Play Glorious Play
But why exactly is play so essential? And why is it vitally important for kids no matter how old they are?
A typical day at a kindergarten or early childhood centre includes almost unlimited time for free play. There may be a few structured sessions for eating or group activities but the majority of the time is given to the kids to decide what they want to do. Unfortunately, once children enter their primary school years, the time given to them for free playing is greatly reduced to make room for what are deemed more important activities.
For those not familiar with the many benefits of play, it may look like kids are just messing around and having fun but not really learning anything of any importance. Thankfully the research is clear and it is now understand that play is children’s most important work and provides practice for so many essential skills that will be needed throughout their lives.
Here are just a few of the benefits –
- Building of social and emotional skills
Kids process their emotions and learn how to get along with others. They may role-play a trauma or difficult situation to help them process what happened. In group play they learn to lead, follow, listen, negotiate, compromise and respect the needs of others.
- Practicing fine and gross motor skills
Whether it’s dressing dolls, building with blocks, jumping on a trampoline or riding a bike, all of these help your child practice and improve their fine and gross motor skills.
- Planning and organizing
If you’ve ever tried to follow along while kids invent a new game or activity you will know how much planning and organization this takes. Or what about that incredible invention or experiment they want to create? They will need to plan and organize their materials and space so they have everything needed to complete their project.
- Igniting imagination and creativity
One minute they are a cat spy stalking through the jungle and the next a super strong invisible monster out to save the World. Playing make-believe and trying on different characters helps with social skills, language development and helps build self-esteem. Creativity is now being acknowledged as one of the most important skills our children will need in the workplace when they grow up so it’s important to keep their creative spirit alive with lots of free play.
- Problem solving and critical thinking
Looking at things from a different perspective and coming up with new solutions are skills that many adults struggle with. But kids get a chance to practice these skills every day if given ample time to play. How to play a 4 person game with only 3 players, how to support a tall structure so it doesn’t fall over, how to convince mum to buy more glue to make slime. Kids are expert problem solvers! Next time you are stuck on something and can’t come up with a solution, ask your child for their help. You may be surprised to find out what they can come up with!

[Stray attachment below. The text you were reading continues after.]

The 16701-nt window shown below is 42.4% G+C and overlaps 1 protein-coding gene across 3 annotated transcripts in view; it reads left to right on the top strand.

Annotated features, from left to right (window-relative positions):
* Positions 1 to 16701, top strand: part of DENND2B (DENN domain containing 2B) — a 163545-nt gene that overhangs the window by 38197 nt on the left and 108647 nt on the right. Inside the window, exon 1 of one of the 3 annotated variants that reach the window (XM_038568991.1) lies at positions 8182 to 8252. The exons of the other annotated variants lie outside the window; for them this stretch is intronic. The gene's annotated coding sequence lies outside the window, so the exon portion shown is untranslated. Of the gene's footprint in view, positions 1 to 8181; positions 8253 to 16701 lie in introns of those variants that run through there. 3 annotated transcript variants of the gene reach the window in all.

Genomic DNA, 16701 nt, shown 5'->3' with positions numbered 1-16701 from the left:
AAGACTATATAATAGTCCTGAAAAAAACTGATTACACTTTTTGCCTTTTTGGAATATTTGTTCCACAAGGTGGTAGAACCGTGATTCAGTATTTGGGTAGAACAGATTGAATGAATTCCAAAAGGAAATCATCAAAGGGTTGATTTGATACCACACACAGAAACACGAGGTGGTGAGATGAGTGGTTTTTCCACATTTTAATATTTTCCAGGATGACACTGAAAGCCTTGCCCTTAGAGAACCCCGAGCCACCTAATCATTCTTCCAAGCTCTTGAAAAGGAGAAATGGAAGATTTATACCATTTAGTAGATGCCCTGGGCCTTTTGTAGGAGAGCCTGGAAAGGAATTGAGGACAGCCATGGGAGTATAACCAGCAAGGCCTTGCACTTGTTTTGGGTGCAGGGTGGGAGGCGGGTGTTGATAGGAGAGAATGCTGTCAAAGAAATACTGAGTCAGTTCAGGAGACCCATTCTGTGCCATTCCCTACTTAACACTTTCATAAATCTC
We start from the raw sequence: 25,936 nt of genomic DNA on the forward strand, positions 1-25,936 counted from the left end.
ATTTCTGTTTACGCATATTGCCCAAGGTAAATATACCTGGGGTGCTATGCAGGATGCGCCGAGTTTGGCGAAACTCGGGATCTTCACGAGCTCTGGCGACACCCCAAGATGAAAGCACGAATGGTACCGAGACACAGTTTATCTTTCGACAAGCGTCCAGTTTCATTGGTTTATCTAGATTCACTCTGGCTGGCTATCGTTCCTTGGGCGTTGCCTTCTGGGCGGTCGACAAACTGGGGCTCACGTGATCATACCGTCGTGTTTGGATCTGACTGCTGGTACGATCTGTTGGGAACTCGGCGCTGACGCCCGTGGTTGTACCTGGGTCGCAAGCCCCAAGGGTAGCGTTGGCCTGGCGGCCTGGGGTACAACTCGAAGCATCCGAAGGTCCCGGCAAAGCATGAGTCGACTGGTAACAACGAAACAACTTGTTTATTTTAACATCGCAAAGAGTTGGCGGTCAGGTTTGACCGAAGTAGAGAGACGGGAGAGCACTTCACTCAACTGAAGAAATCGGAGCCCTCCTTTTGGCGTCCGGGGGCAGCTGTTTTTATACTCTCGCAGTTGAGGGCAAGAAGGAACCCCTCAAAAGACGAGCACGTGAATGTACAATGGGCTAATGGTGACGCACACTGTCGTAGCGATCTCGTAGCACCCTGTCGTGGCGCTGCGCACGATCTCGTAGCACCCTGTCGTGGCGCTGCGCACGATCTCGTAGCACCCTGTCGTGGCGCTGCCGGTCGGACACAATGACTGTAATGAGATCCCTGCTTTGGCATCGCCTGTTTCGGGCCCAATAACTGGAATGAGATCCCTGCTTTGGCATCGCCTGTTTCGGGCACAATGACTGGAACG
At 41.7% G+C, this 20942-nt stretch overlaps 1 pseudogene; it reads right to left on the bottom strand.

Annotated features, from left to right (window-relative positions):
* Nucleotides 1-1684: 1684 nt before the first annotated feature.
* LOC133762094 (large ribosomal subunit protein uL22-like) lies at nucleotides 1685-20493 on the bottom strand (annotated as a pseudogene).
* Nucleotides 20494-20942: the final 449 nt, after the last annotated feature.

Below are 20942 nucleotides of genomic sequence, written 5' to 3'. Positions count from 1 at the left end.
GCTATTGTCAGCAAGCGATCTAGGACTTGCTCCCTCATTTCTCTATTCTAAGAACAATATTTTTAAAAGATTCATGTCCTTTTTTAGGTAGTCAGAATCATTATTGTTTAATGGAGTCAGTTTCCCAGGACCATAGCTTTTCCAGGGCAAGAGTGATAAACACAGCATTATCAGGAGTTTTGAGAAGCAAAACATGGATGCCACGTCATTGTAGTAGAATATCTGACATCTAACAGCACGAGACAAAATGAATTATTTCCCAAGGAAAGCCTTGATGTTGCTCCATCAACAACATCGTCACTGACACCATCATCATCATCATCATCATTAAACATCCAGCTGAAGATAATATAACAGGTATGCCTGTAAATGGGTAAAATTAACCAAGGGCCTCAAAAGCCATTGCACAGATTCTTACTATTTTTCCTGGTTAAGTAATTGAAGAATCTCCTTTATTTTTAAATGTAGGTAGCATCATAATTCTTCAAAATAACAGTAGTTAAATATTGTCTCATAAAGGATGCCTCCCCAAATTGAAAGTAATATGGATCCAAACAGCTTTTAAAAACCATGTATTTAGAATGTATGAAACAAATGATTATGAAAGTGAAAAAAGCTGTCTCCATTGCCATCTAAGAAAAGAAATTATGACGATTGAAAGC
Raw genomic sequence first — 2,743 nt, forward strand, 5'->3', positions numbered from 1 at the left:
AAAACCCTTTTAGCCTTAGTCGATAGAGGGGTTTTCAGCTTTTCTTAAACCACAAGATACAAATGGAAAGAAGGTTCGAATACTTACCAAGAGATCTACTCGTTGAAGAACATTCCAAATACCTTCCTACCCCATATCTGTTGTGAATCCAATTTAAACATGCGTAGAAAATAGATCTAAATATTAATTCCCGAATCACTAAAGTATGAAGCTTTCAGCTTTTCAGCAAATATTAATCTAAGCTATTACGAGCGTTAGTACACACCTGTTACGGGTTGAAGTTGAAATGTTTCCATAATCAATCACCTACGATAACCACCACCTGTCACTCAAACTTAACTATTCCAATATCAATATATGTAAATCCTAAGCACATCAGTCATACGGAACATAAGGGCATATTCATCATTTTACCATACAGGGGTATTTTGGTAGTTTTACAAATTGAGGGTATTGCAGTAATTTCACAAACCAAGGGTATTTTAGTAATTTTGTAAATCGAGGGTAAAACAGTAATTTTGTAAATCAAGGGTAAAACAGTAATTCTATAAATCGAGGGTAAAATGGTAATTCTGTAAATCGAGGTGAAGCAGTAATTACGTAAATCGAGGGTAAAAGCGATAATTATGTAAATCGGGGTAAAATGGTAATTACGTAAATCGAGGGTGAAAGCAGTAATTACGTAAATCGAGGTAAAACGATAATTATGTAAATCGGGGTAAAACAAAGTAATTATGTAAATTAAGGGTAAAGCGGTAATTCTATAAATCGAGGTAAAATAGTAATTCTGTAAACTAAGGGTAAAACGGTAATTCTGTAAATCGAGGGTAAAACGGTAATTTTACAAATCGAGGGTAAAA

- Resilience and patience
Cardboard castles fall down, knees get scraped, someone doesn’t get their own way, game instructions are confusing. Play is full of ups and downs that give kids the perfect opportunity to fail and fall, get back up, keep trying and learn from their mistakes and failures.
- Concentration and mindfulness
There are plenty of apps available now to help adults train their brain through concentration and mindfulness. And while these products can certainly be useful and I encourage mindfulness practices, do our kids need these if they are given plenty of time for free play? Unlike adults, whose minds tend to wander a lot, kids are naturally mindful and train their concentration when playing. When they are putting together a new lego set or playing shops they are in the present moment and focused on what’s happening right then and there.
- Relaxation and joy
If the only reason my kids played was to relax and bring them joy then that would be enough for me. Our World is full of pressures and obligations and our kids are expected to keep up with our busy schedules most of that time. Play lets them relax so they can experience the lightness and freedom that comes from being able to control their own World, even if just for a little while. And when they feel relaxed, empowered, connected to themselves and others, then they thrive in every other aspect of their lives as well.
So the next time you see your child “just playing” and think there must be something more important for them to be doing, look again. There’s a strong chance that you will notice that they are already doing something very important. And you can feel great knowing that you are supporting them to gain necessary life skills and finding their joy and passion simply by allowing the gift of free time to play.